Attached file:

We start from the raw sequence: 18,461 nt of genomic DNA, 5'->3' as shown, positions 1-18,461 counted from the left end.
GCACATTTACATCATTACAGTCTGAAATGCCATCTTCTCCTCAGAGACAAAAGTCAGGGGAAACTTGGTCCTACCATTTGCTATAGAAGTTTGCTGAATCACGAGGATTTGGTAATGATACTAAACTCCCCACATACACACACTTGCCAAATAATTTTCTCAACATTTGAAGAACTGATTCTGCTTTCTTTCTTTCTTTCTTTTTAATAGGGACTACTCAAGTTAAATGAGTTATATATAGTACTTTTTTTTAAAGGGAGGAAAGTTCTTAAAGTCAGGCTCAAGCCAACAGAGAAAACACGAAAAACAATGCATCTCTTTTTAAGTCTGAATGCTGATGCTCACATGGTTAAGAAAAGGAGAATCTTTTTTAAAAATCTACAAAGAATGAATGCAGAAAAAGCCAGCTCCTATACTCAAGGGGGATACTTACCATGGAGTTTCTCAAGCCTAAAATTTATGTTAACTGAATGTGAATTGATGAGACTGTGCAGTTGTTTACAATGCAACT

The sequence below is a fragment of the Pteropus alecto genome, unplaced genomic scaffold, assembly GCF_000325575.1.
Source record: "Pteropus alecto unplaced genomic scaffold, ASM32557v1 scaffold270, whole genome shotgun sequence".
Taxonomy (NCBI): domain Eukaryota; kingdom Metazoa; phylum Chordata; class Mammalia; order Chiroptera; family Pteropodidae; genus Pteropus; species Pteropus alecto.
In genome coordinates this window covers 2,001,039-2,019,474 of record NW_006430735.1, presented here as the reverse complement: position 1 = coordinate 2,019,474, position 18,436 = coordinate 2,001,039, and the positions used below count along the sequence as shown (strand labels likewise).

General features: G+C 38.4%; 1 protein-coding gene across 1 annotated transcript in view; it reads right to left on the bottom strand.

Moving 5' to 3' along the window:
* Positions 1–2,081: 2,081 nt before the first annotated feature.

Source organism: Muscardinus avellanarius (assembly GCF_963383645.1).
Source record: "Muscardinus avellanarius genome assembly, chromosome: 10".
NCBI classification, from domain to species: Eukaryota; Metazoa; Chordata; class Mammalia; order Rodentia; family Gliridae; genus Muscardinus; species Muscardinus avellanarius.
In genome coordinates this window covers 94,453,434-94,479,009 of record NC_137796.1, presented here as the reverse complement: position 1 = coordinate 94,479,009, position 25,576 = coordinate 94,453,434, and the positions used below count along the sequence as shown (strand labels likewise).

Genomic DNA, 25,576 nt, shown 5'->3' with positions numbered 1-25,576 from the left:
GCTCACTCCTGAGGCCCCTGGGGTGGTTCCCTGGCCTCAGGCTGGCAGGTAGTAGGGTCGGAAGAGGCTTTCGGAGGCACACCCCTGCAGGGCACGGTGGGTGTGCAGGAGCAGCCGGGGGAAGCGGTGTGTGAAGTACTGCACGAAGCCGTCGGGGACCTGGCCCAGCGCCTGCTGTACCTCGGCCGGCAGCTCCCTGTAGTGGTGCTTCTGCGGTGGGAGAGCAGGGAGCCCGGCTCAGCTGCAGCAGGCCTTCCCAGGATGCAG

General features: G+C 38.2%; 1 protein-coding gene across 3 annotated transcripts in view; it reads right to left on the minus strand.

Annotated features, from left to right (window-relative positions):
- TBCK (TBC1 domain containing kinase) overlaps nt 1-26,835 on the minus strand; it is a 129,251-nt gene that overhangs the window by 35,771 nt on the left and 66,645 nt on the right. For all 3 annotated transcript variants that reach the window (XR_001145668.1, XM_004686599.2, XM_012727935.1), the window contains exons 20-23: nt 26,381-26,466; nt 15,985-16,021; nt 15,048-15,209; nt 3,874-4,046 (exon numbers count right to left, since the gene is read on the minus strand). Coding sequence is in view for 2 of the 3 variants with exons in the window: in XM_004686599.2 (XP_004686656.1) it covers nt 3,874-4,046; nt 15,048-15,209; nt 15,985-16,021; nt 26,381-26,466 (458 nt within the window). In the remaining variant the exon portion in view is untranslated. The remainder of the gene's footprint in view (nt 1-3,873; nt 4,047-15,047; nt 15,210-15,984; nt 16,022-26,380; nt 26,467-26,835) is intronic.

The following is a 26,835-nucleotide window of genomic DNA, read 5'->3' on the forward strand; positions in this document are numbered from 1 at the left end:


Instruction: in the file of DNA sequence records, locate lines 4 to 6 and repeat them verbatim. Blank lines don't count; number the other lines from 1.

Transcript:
Source record: "Pteropus alecto unplaced genomic scaffold, ASM32557v1 scaffold270, whole genome shotgun sequence".
Taxonomy (NCBI): domain Eukaryota; kingdom Metazoa; phylum Chordata; class Mammalia; order Chiroptera; family Pteropodidae; genus Pteropus; species Pteropus alecto.
In genome coordinates this window covers 2,001,039-2,019,474 of record NW_006430735.1, presented here as the reverse complement: position 1 = coordinate 2,019,474, position 18,436 = coordinate 2,001,039, and the positions used below count along the sequence as shown (strand labels likewise).